Module Two

Complementary Medicine - the evidence

What is complementary medicine? meditation

In Australia, complementary medicine is a term generally used to encompass a diverse range of therapies and health products that aim to prevent, treat or manage illness. Two in three Australians have used complementary medicines over the past 12 months and approximately
42% of these use complementary medicine to prevent or manage chronic, high priority health problems. The term complementary medicine is often used interchangeably with traditional, holistic, natural or alternative medicine and other variations.1

Complementary treatments are used in combination with conventional medicine. Alternative treatments are used instead of conventional medicine.

Why do people use complementary medicine?

Many Australians choose to use complementary medicine to address their health and wellbeing needs. People give many reasons for using complementary medicine.2, 3, 4, 5

These often reflect personal and cultural beliefs and values, including:

  • Regarding complementary medicine therapies as natural and less toxic than conventional treatments.
  • Past experience using complementary medicine.

Other reasons may include specific goals such as:

  • Easing symptoms or side effects from conventional treatments.
  • Dealing with the stress related to a chronic illness and its treatment.
  • Strengthening the body's ability to heal.
  • Offering a sense of control over one's healthcare experience.

Like any decision concerning your health, the decision to use complementary medicine should be made after careful consideration and with the use of good information.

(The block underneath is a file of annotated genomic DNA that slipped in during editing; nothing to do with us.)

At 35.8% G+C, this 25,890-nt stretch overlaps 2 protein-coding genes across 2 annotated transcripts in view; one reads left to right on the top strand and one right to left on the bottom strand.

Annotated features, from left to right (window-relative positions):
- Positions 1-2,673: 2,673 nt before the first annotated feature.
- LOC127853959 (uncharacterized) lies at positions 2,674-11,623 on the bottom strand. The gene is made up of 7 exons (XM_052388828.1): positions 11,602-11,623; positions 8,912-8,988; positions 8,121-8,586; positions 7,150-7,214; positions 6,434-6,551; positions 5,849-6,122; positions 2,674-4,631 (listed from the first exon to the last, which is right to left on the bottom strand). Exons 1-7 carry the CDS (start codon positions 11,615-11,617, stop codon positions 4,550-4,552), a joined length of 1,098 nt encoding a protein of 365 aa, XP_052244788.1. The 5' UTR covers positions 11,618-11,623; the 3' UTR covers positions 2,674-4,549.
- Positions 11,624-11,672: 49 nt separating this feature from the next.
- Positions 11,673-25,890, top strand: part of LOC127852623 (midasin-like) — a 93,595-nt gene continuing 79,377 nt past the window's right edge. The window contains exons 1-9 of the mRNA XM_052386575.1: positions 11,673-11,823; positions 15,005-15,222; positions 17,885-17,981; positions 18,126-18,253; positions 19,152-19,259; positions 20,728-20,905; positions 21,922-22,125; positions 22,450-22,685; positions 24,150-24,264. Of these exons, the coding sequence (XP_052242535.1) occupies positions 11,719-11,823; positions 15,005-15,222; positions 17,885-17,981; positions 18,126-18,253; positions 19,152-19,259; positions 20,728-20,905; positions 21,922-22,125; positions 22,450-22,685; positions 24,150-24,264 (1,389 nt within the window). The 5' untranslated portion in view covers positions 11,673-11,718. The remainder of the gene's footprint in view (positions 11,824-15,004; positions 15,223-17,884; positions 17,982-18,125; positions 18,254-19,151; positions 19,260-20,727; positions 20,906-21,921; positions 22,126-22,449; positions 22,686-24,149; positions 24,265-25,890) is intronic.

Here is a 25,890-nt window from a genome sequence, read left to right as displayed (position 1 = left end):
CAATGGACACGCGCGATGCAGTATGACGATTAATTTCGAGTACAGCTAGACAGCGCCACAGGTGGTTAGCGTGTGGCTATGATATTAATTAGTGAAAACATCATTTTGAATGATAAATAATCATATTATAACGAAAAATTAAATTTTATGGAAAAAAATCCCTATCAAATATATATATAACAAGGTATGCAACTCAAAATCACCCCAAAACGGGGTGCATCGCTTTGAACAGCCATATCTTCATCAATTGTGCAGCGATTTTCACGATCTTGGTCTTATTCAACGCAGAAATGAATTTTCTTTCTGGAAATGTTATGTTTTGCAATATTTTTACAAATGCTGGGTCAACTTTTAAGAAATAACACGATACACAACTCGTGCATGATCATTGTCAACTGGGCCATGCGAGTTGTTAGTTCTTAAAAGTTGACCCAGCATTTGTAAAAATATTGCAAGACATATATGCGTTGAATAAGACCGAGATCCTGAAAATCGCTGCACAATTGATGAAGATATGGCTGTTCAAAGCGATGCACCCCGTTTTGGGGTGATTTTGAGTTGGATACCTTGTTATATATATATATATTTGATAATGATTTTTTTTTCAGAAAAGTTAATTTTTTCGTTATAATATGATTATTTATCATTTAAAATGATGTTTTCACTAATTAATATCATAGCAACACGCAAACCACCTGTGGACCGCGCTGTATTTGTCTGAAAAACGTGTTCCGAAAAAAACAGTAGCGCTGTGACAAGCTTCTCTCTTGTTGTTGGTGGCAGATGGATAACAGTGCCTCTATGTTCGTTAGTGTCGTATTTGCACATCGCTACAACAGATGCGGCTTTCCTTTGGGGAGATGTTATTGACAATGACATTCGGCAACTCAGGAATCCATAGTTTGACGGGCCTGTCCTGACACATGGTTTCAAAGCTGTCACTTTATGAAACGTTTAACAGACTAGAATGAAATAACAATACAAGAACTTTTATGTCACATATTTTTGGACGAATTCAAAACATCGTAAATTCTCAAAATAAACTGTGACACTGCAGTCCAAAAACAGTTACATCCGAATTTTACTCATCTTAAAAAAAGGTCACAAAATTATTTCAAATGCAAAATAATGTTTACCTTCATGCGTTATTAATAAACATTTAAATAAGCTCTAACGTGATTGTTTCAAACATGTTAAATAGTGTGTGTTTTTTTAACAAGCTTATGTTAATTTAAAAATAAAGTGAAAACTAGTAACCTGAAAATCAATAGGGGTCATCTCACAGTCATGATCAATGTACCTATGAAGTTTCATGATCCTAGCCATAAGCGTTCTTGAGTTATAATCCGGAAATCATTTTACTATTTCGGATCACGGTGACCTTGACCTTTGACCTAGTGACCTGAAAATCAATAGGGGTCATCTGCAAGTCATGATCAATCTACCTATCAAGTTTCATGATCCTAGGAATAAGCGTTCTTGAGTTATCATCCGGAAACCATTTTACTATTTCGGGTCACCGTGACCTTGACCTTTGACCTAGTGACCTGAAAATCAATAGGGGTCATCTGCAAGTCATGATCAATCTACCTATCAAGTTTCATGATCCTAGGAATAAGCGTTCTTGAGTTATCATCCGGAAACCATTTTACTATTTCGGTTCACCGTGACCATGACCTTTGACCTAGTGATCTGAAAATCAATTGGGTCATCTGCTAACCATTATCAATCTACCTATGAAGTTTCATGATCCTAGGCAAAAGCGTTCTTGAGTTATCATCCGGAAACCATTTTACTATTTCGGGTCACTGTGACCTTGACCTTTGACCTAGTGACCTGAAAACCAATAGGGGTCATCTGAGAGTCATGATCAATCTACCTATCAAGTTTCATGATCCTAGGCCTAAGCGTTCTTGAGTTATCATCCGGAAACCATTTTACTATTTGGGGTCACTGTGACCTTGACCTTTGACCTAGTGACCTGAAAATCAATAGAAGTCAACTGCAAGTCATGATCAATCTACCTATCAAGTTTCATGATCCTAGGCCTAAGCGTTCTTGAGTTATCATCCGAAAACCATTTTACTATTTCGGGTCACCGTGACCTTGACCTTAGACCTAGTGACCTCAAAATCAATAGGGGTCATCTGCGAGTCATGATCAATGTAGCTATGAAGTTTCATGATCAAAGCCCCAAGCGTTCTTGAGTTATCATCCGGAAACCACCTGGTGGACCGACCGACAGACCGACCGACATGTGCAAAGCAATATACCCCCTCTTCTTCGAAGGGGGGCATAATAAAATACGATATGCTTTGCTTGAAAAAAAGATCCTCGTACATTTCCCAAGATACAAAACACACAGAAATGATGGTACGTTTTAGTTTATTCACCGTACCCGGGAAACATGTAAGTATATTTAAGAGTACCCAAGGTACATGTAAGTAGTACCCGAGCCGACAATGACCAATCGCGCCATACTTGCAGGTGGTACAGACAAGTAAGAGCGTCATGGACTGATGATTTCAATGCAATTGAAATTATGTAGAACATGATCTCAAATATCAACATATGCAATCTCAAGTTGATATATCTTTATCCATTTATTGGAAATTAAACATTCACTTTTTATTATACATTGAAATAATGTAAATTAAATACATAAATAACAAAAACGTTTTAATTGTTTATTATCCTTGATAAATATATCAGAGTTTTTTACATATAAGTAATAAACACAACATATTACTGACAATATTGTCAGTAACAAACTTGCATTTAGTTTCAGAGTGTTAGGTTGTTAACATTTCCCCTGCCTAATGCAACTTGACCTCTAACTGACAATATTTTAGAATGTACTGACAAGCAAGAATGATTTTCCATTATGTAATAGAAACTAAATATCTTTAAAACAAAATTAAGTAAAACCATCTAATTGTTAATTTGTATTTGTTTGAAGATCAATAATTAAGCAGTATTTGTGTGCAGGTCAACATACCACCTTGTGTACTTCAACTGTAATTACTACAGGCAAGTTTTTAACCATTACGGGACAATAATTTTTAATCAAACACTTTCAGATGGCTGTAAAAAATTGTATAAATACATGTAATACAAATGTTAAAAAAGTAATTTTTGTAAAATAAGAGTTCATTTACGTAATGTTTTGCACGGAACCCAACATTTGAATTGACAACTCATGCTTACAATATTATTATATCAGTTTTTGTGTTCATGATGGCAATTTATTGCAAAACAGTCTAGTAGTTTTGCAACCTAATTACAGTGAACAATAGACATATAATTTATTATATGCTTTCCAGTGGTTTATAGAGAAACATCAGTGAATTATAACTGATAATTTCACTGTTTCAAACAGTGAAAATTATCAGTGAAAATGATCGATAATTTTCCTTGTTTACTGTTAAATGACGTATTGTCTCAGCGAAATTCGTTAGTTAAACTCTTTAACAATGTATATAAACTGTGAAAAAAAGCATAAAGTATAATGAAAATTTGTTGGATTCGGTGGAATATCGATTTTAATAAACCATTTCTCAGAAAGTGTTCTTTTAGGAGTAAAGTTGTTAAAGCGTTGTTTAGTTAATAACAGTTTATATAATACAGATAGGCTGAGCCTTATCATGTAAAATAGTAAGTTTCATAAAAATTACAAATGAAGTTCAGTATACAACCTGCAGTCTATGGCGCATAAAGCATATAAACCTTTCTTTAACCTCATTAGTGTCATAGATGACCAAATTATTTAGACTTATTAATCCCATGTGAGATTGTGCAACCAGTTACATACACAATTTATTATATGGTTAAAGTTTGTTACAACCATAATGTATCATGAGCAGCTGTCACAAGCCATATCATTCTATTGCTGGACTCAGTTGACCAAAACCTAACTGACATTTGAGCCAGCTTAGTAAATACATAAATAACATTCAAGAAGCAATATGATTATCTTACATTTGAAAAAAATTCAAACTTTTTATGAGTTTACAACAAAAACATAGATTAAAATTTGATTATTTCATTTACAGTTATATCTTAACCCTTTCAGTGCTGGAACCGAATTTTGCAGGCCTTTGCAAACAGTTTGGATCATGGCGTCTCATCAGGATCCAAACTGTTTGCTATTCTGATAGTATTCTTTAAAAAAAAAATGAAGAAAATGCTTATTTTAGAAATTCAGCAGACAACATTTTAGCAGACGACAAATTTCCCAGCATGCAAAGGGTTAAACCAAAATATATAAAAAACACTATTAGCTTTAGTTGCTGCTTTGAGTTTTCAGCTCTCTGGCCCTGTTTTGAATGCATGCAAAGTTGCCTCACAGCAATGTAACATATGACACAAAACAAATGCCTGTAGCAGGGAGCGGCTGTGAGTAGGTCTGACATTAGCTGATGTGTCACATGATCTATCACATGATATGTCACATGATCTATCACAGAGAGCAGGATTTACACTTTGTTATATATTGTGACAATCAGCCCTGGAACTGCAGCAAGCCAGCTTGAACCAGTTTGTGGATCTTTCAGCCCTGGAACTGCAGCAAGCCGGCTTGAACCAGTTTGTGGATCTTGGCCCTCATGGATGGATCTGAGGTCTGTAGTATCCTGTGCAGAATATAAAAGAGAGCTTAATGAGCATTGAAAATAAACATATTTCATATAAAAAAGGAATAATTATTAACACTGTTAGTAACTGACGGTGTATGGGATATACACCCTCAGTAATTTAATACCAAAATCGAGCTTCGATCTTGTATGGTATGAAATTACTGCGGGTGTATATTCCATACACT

NICM has developed a number of Fact Sheets (opens in a new window) to assist you in your decision making. They provide basic information, answers to frequently asked questions, issues to consider, and sources for further information.1

Types of complementary medicine therapies

Biologically based practices

  • Biologically based practices in complementary medicine use substances found in nature, such as herbs, foods, and vitamins. This includes what the Australian regulatory body, the Australian Therapeutic Goods Administration (TGA), defines and regulates as complementary medicines. Some examples include dietary supplements and herbal medicines.
  • The term Natural Health Products (NHPs) is also used and defined as vitamins and minerals, herbal remedies, probiotics, and other products like amino acids and essential fatty acids. Like food, these act by producing chemical changes in your body.
  • Look for NHPs approved by the Therapeutic Goods Administration (TGA). The TGA website contains further information about the regulation of complementary medicine in Australia.  Only use complementary medicine products that are approved for use in Australia. This is important because some countries don't have robust quality control mechanisms in place and the quality of their complementary medicines can vary considerably. Individuals who import medicines into Australia, including complementary medicines, for personal use (either bringing the medicine in their luggage or arranging for the product to be sent from overseas) may be at risk because the products have unknown quality, safety and efficacy.
  • Aromatherapy is the practice of using essential oils, mostly from plants. By smelling the aroma, messages are sent to your brain.

Mind body practices

There are techniques that use the mind to affect the body. These practices can improve quality of life, relaxation and wellbeing, and decrease stress or anxiety.

  • Meditation uses focused attention on your moment-to-moment experiences, letting go of day-to-day thoughts, relaxing your body and calming your mind.
  • A Mindfulness-Based Stress Reduction (MBSR) program combines mindfulness meditation, yoga, stretching, and group work.
  • Hypnotherapy causes a state of deep focus, where you are fully relaxed yet aware. A hypnotherapist will use suggestion to help you to cope in different ways with certain symptoms or to change some behaviours. People can also be trained in self-hypnosis for managing some symptoms.